I have personally been present on three different occasions when the skirt was left in the barrel after firing. The front of the bullet impacted the target and the shooters continued and ruined their barrels. This was a long time ago, and I have not loaded a hollow base wadcutter since. I got/get excellent accuracy with my home cast solid bullets (currently an original H&G #50 148 gr. wadcutter).

Since I used my .357's and .38 Specials for small game' I early on started loading the "full charge wadcutter" (as exemplified by Ed Harris in his excellent published articles on The Full Charge Wadcutter). I currently load .38 Special cases with 3.5 grs. of Bullseye or equivalent. I commonly use .38 Special cases in my various .357's without issue.

FWIW

Dale53

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Ed Harris posted this 19 September 2020

If you want a powerful and effective field load for a .357 revolver, load a cast, solid-based 146-148-grain wadcutter similar to the H&G #50 or Saeco #348 with 5 grains of Bullseye or TiteGroup in .357 Magnum brass.  About 1000 fps from a 4-inch revolver.

73 de KE4SKY In Home Mix We Trust From the Home of Ed's Red in "Almost Heaven" West Virginia

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Michael S posted this 20 September 2020

  When loading the Lyman 358495 148gr WC in 357 Magnum brass do I seat it flush to top of the brass like I do in the 38 spl cases? Well I seat them to flush except 2/16 from top so my light crimp has something to bite into. I know I will have to put more of a crimp on the 357 Mag then one puts on the 38 spl loads. 

GOD, United States of America, US Marine Corps, Family, Self

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Ed Harris posted this 20 September 2020

When loading wadcutters in .357 brass I crimp in the normal crimp groove, if the bullet has one. If the bullet has no crimp groove, then seat it out a little so that the crimping shoulder has something to grab on to.  I use the Redding .38 Special Profile Crimp die backed off with a .135" ring spacer, and the same setting on my .38 Special seater die also backed off with the spacer.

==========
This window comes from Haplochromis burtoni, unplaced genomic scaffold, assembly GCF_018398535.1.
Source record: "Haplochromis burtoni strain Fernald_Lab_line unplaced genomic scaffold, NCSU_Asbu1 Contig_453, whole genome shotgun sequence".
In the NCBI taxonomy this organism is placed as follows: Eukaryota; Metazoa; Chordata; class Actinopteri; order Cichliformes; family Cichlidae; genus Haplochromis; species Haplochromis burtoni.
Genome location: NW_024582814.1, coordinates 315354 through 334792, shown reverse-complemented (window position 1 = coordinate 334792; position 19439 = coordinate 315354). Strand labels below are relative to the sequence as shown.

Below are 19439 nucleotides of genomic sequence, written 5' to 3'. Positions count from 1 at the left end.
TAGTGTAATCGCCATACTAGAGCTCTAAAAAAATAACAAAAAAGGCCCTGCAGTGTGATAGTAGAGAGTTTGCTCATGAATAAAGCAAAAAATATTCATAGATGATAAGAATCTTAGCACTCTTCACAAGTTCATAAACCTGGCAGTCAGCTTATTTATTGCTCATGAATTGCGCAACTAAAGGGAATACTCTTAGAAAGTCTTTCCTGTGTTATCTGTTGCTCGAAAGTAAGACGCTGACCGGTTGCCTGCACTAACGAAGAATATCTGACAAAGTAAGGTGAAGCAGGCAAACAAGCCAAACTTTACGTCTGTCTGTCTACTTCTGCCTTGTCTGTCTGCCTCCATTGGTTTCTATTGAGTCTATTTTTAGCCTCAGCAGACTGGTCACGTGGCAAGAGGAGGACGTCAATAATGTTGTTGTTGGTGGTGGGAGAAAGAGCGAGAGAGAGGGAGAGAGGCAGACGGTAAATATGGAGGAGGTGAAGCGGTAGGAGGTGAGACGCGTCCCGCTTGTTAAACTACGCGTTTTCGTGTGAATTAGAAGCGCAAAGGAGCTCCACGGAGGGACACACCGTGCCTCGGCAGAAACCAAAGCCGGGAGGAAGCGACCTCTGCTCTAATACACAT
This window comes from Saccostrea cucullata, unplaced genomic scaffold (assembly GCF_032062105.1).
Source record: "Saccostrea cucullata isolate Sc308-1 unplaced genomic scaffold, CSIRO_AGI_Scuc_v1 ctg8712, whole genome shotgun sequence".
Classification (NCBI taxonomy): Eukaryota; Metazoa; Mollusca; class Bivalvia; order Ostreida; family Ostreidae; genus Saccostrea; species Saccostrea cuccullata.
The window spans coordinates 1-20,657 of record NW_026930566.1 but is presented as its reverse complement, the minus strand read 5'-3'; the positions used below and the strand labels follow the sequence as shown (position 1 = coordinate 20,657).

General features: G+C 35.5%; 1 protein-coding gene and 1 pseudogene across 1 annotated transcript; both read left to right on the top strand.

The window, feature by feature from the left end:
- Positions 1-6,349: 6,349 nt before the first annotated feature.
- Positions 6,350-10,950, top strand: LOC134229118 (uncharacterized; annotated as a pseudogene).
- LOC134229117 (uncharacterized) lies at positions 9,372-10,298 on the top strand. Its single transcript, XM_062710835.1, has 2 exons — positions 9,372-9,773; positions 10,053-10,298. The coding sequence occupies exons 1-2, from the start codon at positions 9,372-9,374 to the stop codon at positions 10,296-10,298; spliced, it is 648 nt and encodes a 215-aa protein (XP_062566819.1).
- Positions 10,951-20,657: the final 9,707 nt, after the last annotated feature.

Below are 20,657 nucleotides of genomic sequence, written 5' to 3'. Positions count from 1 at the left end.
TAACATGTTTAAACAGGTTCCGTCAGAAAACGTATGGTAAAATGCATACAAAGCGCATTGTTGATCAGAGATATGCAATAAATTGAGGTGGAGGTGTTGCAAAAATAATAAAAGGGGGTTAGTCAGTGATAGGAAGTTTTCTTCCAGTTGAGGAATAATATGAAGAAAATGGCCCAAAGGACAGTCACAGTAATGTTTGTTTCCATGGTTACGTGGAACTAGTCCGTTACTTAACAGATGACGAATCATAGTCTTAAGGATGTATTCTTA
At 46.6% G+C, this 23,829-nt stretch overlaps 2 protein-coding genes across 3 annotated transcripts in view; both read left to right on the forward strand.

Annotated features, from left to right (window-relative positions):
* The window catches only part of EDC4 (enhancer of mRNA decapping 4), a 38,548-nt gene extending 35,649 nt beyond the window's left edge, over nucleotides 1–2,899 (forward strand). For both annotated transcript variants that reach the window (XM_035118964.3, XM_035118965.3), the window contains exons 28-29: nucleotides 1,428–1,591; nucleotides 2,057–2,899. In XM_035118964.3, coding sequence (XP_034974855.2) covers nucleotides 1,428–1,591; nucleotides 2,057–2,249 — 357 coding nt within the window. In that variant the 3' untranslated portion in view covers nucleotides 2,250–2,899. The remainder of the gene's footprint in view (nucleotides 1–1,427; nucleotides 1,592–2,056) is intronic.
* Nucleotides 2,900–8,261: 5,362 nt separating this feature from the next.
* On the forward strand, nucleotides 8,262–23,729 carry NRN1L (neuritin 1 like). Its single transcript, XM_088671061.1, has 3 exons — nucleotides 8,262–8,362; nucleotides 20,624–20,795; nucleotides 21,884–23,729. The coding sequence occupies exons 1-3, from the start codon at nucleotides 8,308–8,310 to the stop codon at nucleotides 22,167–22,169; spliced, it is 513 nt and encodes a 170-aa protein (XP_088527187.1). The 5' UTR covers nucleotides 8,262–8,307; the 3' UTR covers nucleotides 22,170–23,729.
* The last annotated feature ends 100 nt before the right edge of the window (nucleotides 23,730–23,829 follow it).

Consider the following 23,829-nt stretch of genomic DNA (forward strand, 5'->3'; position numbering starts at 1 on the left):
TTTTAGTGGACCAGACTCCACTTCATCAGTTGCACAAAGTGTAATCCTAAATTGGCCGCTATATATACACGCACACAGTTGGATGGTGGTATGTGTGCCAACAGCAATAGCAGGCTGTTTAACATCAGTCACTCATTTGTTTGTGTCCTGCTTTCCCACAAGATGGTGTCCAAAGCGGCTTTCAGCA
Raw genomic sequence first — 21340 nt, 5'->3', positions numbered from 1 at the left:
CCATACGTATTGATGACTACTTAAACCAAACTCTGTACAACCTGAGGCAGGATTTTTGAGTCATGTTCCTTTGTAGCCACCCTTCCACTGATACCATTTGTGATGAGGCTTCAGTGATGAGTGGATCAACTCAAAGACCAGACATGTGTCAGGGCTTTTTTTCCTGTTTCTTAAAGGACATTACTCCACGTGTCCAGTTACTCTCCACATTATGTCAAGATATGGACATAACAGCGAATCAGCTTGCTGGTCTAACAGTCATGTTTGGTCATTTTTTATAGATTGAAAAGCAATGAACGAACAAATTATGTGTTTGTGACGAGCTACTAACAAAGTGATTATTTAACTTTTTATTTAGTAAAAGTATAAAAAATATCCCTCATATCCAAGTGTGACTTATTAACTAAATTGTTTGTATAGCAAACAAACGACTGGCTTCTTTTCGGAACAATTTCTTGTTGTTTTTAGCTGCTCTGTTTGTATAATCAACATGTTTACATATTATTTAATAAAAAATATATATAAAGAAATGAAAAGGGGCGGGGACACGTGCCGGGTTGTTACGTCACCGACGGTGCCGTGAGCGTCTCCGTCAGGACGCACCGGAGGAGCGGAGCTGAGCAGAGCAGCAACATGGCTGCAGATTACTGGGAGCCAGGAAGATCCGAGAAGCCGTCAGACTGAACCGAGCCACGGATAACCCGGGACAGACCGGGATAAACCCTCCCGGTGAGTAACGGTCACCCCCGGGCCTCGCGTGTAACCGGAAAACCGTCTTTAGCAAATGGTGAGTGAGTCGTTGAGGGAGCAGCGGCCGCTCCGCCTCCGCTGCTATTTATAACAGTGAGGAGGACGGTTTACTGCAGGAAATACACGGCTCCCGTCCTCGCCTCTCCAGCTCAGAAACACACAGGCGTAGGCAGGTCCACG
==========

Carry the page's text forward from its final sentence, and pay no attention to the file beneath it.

73 de KE4SKY In Home Mix We Trust From the Home of Ed's Red in "Almost Heaven" West Virginia

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BigMan54 posted this 21 September 2020

Leaving the Skirt in the bbl with too warm a load ?

Now I know why the Old Guys like My Dad only loaded 2.7grs of Bullseye under a cast HBWC. 

Think they knew something we've all forgotten ?

Long time Caster/Reloader, Getting back into it after almost 10yrs. Life Member NRA 40+yrs, Life S.A.S.S. #375. Does this mean a description of me as a fumble-fingered knuckle-draggin' baboon. I also drool in my sleep. I firmly believe that true happiness is a warm gun. Did I mention how much I HATE auto-correct on this blasted tablet.

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Ken Campbell Iowa posted this 21 September 2020

..one fall we had a huge garden with lots of left-over squash and cucumbers ... a buddy and i loaded up hundreds of hornady HBWC in our 38-357's with the hollow base FORWARD ...  and we could get into the high end of plinking velocity ...  soft lead and huge hollow points ... just right for an angry attack-gourd ...

i still feel guilty about having all that stupid fun ... i intend to apologize sometime in the distant future ...

ken, wallowing in self-shame ...

 

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Eutectic posted this 22 September 2020

I have been working with Accurate 36-160-W, if you crimp in the nice crimp groove it has a wide front band and the seating depth is close to many 158 -160 grain semi-wadcutters so loading data is plentiful.

I used 148 grain wadcutters for target work and had my adjustable sight revolvers set for them. If I wanted to shoot 158 gr. SWC I had to compensate or readjust the sights. 36-160-W is an excellent compromise. Since I seldom carry a scope sighted revolver in the field, a wadcutter serves quite well.

I like fixed sight revolvers for carry and 148 wadcutters usually shoot low. Accurate 35-160-W solves this problem and avoids filing the sights. Point of impact is the same as 158 HP +P defense loads so practice works better.

In 357 loads it is excellent and shoots better than my prized H&G 50 when pushed to 1100 -1220 fs.

Steve